Prophecy is a call to justice, to goodness, and the mercy ways of God, God who desires nothing more than that we love one another, with all of  our heart.

 

That is the test of prophecy.

 

As Christians we are bound to read the Gospel in the context of its truthfulness.

 

Let the Spirit of Truth guide us, even if it means rejecting a passage such as this, the transfiguration.

 

There may have been an actual event that this story is linked to, at time when Jesus, together with James and John went up the mountain by themselves to pray, to consult with one another and commune with God.

 

It may have been, that at such a time, Jesus connected in the mind of his brother James, and his confidant John, the essential message that his ministry was in line with that of Moses, the liberator, the law giver; and Elijah, the truthteller.

 

Let us accept that, Jesus brought them to this understanding, at a time on the mountain in a private moment between themselves.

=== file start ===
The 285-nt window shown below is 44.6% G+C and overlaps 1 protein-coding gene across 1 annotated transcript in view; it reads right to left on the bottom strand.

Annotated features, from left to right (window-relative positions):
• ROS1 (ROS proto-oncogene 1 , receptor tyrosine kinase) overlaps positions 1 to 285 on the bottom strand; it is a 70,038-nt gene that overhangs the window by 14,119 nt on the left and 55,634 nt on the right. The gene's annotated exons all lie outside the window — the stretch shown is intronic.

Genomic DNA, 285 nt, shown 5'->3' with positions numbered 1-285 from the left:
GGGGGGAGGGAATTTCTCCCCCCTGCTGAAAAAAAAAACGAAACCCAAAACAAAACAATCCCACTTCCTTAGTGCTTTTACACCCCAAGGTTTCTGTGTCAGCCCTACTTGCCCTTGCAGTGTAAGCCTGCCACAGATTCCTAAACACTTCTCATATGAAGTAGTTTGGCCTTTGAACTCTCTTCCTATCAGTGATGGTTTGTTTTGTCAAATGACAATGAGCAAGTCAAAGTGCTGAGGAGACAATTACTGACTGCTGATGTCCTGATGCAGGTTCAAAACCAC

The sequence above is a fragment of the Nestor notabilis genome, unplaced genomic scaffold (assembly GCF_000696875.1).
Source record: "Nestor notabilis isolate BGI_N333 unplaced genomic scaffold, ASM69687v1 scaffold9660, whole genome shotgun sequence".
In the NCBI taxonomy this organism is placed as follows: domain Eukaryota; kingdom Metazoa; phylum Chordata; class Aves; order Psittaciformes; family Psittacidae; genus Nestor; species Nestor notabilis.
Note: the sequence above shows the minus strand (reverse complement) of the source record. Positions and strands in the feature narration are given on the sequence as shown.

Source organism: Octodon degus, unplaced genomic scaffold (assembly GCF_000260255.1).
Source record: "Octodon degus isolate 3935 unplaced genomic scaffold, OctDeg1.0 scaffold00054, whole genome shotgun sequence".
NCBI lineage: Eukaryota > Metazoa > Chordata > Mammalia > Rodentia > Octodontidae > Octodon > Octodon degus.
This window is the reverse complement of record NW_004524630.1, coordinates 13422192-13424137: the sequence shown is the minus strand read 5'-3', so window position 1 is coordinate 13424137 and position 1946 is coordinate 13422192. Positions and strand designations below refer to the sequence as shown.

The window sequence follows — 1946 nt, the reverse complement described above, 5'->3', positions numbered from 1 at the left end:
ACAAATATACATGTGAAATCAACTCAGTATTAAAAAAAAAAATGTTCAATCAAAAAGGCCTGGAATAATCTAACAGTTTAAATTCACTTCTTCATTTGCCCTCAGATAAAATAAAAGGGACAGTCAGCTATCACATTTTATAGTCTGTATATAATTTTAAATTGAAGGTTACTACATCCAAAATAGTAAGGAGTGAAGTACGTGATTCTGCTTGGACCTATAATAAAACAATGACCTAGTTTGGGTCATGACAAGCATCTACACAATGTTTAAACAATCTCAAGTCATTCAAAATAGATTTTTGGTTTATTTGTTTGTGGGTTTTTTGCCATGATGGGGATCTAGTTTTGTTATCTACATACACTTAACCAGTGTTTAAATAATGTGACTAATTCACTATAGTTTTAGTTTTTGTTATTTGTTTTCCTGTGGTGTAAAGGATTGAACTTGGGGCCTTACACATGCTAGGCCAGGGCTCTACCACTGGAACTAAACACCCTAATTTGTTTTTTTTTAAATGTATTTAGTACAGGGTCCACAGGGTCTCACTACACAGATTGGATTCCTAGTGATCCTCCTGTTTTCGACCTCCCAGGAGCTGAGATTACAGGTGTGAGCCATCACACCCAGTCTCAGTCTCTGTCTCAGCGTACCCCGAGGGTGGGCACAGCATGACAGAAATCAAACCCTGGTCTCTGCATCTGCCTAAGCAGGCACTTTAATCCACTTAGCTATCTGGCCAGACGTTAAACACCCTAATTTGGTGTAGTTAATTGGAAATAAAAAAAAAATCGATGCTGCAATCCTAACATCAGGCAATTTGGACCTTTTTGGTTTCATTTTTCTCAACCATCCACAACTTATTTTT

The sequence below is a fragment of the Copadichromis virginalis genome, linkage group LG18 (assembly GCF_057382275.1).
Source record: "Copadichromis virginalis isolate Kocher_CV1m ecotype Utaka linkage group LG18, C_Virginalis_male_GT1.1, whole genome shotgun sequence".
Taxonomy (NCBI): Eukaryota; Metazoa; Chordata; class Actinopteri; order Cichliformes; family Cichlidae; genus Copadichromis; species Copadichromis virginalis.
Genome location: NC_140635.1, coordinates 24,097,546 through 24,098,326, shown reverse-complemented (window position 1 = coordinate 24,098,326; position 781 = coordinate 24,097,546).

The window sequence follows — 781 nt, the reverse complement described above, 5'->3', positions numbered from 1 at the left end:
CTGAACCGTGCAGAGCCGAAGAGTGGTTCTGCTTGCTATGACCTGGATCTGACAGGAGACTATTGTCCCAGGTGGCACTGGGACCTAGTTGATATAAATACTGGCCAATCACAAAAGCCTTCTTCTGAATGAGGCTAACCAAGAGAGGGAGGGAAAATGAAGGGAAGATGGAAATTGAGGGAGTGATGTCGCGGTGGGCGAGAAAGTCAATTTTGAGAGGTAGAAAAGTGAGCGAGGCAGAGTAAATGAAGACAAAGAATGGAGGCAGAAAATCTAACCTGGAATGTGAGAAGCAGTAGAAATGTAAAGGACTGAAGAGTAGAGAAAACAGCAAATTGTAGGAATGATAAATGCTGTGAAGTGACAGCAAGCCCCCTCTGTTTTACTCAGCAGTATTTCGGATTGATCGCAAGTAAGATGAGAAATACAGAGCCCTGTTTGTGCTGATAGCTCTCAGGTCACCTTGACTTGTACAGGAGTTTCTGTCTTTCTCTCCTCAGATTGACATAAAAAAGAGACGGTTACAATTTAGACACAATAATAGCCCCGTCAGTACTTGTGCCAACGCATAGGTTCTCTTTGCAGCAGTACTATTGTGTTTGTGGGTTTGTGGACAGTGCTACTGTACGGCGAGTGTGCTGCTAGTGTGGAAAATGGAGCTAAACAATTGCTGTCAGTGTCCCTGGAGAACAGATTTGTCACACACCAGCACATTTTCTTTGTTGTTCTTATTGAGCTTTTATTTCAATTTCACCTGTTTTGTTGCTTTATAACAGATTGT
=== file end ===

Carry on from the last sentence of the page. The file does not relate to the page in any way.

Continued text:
The supernatural events described here did not happen.

 

We know this because we know that God, the creator of the universe does not engage in supernatural activities. God is the author of nature and its laws. God does not violate these laws for any reason, not to prove an argument, or to put on a show.

 

Always read the gospel in such a way that you strip from it the fantastical elements.

 

A fiction can only illuminate when it is known to be a metaphor. When fantasy poses as reality it darkens the way.

 

 

The Transfiguration

 

 

First Reading – Daniel 7:9-10,13-14 ©

 

As I watched:

Thrones were set in place

and one of great age took his seat.

His robe was white as snow,

the hair of his head as pure as wool.

His throne was a blaze of flames,

its wheels were a burning fire.

A stream of fire poured out,

issuing from his presence.

A thousand thousand waited on him,

ten thousand times ten thousand stood before him.

A court was held

and the books were opened.

And I saw, coming on the clouds of heaven,

one like a son of man.

He came to the one of great age

and was led into his presence.

On him was conferred sovereignty,

glory and kingship,

and men of all peoples, nations and languages became his servants.

His sovereignty is an eternal sovereignty

which shall never pass away,

nor will his empire ever be destroyed.

 

Responsorial Psalm – Psalm 96(97):1-2,5-6,9 ©

 

The Lord is king, most high above all the earth.

The Lord is king, let earth rejoice,

let all the coastlands be glad.